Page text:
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NFCB recently surveyed our members on a variety of questions relating to administrative, development, program, and operations issues. We did this to better inform our services and our advocacy efforts.  One issue that percolated to the top is the conundrum of community broadcasters having little audience data they can abstract from the big data folks at places like Nielson and others. This has long plagued community radio because by design we tend to serve less populated areas and underrepresented populations…neither of these do well with reliance on national statistics or even Google analytics because there are nuances and factors that are not considered or measured. Data collection is concentrated in heavily populated markets for obvious economic reasons.

NFCB received a grant in the late 1990’s to pay for scientifically valid audience research with a small group of rural stations. The stations could not afford such analysis on their own nor did they have the expertise in house to design a survey and interpret the data. I was managing a station that participated in that project and we learned that our audience was diving in the middle of the day when we switched formats from music to public affairs for one hour. We fixed that by moving public affairs to a bookend on national news and it was a good move. Nothing like that research has been done since but from the recent NFCB survey it appears that there is big interest among stations for NFCB to try to make something happen again, especially since stations are now streaming and wanting to understand their digital audience.

The digital audience has its own unique flavor so it will not necessarily carry over to understanding the terrestrial listening audience. Digital listeners are mostly streaming from their computers and phones and have different habits such as less aggregate listening time and moving around to more sources in a short time. Builders who listen to a lot of radio but use their hands for their work are hardly listening via computers or phones. The truth is that these two audiences are distinct as listeners and as donors. They need to be considered simultaneously but not lumped into one category.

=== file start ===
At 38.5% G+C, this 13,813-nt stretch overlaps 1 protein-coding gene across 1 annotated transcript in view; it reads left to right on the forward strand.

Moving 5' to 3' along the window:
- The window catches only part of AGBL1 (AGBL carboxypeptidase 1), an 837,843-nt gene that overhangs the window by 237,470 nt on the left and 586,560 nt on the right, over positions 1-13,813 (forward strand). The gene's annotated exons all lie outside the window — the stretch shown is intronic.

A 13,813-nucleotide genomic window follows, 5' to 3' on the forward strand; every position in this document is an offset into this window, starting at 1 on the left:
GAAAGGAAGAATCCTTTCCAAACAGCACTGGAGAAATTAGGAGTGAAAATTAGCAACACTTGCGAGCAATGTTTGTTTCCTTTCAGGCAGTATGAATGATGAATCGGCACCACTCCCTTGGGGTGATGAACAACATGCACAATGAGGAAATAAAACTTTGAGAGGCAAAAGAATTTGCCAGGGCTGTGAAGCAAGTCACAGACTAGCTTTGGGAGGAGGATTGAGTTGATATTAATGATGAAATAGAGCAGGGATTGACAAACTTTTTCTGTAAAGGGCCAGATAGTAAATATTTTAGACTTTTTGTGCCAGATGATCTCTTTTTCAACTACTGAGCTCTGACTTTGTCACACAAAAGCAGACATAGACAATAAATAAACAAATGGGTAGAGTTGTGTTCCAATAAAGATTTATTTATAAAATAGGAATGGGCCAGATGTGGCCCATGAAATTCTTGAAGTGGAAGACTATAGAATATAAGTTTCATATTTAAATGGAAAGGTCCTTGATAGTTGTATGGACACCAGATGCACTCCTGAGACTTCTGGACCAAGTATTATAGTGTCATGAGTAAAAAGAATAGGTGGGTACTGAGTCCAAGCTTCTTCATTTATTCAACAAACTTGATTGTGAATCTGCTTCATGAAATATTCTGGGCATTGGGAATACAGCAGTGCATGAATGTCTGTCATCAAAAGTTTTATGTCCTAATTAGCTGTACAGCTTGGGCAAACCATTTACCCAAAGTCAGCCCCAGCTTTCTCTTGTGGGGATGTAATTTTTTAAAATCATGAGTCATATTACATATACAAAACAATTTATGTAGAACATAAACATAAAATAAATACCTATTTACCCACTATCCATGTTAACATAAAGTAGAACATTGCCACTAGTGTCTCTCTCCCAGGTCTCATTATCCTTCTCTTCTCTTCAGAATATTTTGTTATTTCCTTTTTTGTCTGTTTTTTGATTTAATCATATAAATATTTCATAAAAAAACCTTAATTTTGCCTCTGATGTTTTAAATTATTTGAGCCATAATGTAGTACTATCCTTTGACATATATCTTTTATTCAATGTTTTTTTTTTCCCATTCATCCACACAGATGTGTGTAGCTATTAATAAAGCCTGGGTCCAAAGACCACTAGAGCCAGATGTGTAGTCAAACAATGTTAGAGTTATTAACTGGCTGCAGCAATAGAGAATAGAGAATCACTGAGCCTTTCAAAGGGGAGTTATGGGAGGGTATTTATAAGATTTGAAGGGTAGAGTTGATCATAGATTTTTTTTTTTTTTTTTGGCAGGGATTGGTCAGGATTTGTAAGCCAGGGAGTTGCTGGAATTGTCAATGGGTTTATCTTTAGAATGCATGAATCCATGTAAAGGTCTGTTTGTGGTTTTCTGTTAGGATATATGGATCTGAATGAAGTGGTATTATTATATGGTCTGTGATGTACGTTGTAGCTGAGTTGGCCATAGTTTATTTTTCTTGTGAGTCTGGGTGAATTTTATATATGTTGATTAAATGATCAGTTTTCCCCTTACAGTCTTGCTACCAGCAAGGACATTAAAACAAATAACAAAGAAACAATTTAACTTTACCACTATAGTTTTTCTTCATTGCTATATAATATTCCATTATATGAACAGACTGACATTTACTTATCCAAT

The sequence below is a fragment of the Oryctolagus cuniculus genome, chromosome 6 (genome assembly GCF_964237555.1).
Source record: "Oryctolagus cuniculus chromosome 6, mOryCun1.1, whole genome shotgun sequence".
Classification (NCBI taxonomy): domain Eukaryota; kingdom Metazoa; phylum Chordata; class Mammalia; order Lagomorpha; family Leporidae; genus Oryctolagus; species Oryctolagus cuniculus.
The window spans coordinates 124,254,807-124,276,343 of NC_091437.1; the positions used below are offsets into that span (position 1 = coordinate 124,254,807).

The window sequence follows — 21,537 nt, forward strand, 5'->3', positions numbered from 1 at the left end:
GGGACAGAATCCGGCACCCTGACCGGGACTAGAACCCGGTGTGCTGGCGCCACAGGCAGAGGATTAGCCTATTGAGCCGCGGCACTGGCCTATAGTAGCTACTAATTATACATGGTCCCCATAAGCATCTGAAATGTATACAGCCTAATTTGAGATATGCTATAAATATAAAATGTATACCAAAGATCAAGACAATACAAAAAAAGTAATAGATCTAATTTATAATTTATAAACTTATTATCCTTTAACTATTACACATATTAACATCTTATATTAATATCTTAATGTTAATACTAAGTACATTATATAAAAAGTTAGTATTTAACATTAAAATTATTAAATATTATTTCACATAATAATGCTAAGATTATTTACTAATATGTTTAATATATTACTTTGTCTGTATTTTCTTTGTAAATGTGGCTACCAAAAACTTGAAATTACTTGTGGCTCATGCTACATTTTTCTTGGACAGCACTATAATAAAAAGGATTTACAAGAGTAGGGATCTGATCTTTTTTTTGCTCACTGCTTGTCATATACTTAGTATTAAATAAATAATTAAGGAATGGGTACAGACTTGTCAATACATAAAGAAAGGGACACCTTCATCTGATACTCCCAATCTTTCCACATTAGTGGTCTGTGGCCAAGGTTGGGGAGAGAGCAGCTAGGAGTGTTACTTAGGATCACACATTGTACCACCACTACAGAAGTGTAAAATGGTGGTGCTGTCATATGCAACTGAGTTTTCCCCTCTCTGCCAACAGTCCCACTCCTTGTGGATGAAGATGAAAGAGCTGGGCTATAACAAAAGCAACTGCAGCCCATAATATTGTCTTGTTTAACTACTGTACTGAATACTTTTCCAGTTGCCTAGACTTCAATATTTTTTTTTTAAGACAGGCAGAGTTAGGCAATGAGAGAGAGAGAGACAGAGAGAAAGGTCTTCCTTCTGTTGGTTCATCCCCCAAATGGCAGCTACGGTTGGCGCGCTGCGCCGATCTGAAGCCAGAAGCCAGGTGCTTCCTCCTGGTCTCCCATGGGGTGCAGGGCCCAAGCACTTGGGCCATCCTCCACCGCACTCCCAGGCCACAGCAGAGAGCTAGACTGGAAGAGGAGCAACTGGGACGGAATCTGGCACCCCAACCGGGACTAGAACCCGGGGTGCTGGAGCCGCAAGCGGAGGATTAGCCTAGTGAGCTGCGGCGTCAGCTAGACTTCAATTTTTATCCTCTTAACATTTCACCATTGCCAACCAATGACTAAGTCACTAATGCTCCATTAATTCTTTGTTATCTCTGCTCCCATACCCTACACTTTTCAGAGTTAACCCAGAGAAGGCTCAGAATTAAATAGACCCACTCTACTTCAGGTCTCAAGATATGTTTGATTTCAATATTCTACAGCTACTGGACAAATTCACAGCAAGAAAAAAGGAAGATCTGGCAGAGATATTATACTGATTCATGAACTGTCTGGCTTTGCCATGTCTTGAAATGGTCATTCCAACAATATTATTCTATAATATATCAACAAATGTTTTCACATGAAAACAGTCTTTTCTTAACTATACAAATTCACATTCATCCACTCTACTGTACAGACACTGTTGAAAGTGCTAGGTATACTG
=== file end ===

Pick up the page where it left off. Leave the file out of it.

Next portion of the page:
Clearly, digital audiences are new on the scene, growing fast, and need to be understood. Yet, terrestrial audiences are still massive in the home, in cars, and on thousands of job sites and workplaces around the country. Hard data about how long people listen, where they listen, and how they listen is absolutely essential in informing decisions about programming, fundraising strategies, and infrastructure investment.

What little of the hard data will tell is, in my view, the essential question to ask. Why do they listen? If we don’t understand at least some of the why, the data sets will have us running down operational rabbit holes all day long but the content itself will not be examined for its resonance or social value and that, in the end, is why we are here. Fred Jacobs of Jacobs Media Strategy recently blogged on this topic using an example of a scene from the film “Darkest Hour” to explore the notion that Director Joe Wright called “Emotional Truth”.

I believe that we need both qualitative and quantitative knowledge in order to have an impact with the “product” we offer and stay relevant and engaging. Community radio is more than the programming. In many cases it is a friend to people and it creates a sense of belonging. These are hard to measure but they are emotional responses that drive behavior in extremely powerful ways. We feel them when people call to make a pledge, when they write us letters, when they stop us in the grocery store, when we come up at the kitchen table in conversation. They grow and expand when we help a family in need, provide information about public safety, play a song that comes at the perfect moment in a person’s life and comforts or reminds them of something important. Radio at its best tells a story that connects to another story…. a listener’s story. We can’t eliminate the story of why they listen if we want to understand the full nature of the audience.

I’m not saying that qualitative knowledge is more important than quantitative knowledge. I am suggesting that, like a well-curated music show or local news magazine, it is the balance of the two that make radio’s special sauce. Community radio can learn a great deal about its audience by analyzing hard data and audience research…. and we should. We can also learn a great deal from our deep qualitative albeit anecdotal knowledge. The loyalty and generosity of our listeners suggests they value us for more than the numbers and we always need to try to keep understanding why that if we want to make optimum decisions.

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